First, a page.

Thursday, September 04, 2008

Motives of Journalists on Trial in Andy Griffith Episode

I used the Andy Griffith episode #61, "Andy on Trial," which aired in April 1962, as a learning tool in the “Introduction to Community Journalism” class I taught this summer.

The show taught some very important lessons about journalism ethics.

Here is a short recap of the Andy Griffith episode:

Andy travels to Raleigh to locate noted newspaper publisher J. Howard Jackson and bring him back to Mayberry. Two weeks earlier, Andy ticketed the businessman for speeding. Mr. Jackson was issued a summons to appear before the Mayberry justice of the peace (Andy) within a few days. He chose to ignore the summons. Now, a very irritated Mr. Jackson, accompanied by his lawyer, reluctantly returns to the small town to stand before Andy. He pleads guilty and is fined $15. Upset by having to travel that far to pay such a small fine, the irate publisher leaves the courthouse vowing revenge. When he returns to Raleigh, he orders one of his reporters, Jean Boswell, to go to Mayberry and dig up all the "dirt" she can find on Andy, and then twist it into a scathing article against the sheriff. He wants Andy’s reputation destroyed. Being very discreet, the reporter taps Barney for anything that could be used against Andy. Barney, caught up in all the attention, proceeds to tell the reporter that if he were in charge he would run the sheriff's department differently. Barney continues to complain about crimes going unpunished (Emma Watson's jaywalking) and the blatant unofficial use of the squad car (delivering groceries to a shut-in). As you can imagine, Mr. Jackson uses Barney's words to write a scathing article about Andy's administration which leads to a hearing that could cost Andy his job.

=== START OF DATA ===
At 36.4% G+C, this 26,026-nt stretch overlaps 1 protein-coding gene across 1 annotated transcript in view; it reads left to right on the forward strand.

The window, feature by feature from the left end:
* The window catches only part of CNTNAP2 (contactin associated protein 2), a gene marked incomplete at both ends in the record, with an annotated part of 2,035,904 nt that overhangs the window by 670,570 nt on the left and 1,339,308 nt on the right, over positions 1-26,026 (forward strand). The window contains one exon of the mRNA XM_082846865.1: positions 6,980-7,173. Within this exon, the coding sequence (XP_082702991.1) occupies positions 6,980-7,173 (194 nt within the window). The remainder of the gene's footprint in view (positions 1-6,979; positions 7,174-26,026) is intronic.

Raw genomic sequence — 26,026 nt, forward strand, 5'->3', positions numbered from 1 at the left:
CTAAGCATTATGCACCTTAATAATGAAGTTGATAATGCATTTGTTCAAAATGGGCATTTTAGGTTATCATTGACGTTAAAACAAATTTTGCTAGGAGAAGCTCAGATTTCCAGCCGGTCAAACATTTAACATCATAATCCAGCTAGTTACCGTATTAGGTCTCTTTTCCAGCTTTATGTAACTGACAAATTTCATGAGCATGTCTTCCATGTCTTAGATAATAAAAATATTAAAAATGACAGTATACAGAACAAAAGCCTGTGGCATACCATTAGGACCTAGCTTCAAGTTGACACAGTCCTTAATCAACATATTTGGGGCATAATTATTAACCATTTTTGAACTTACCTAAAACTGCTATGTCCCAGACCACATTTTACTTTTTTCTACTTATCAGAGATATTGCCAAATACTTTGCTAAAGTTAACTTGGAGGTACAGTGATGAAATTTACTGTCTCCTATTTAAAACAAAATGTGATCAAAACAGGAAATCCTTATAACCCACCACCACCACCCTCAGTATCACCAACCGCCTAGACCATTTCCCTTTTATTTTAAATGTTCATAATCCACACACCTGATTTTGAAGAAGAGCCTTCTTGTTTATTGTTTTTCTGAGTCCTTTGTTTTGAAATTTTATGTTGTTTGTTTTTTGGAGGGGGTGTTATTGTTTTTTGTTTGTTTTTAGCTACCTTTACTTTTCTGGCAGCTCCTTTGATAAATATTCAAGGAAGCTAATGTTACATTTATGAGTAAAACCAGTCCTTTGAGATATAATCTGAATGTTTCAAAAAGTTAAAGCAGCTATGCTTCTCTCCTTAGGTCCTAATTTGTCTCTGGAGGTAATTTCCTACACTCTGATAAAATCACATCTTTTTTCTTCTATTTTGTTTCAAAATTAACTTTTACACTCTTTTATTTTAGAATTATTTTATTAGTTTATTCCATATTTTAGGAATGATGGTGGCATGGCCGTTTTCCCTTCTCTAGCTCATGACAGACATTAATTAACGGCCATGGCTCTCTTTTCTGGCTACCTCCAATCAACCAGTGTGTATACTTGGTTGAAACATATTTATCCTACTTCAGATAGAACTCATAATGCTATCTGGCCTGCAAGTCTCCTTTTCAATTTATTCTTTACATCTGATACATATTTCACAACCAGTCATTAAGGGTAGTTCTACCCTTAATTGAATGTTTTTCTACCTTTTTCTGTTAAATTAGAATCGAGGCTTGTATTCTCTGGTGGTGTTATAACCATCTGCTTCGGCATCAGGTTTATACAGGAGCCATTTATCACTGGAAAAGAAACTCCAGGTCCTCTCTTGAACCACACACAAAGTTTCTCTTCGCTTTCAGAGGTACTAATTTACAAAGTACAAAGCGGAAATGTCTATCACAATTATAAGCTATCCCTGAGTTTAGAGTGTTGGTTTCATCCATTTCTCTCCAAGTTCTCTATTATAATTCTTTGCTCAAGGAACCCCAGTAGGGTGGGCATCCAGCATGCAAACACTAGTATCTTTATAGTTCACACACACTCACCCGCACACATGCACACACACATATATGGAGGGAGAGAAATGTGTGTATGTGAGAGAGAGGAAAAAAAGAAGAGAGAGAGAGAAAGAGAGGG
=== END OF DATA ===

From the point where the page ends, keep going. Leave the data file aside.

I asked my students to write about what journalism ethics they saw violated in this episode and here is some of what they wrote about:

“The accuracy of the information this reporter used was never adequate. She used an overall biased style in the content of her story. She distorted Barney’s quotes and the overall conversation. She never took precise notes. And worst of all, her method of information retrieval was totally unprofessional and a clear violation of the code of ethics.” – Sam Cunningham

“The reporter asked Barney questions about Andy but she never went to the source for comments or confirmation. She also lied about who she was and what she was doing, another clear violation of the Code of Ethics.” – Tyler Bueno

“The point that struck me in this episode was that Andy was actually doing his job as Sherriff according to the law when he brought in the newspaper publisher but the publisher actually does not do his job, under the code of ethics, when he knowingly printed lies, or at least did a sloppy job of editing.” – Jessica Light

“Undercover reporting, using deception to get a story, flirting with a source, distorting of information, not testing the information she was given, were all violations of the journalists code. Ironically, she wrote about what she said were unethical practices in the Sheriff’s office but she actually used unethical journalism practices to come up with the information for her story.” -- Darla Vance

What do you think?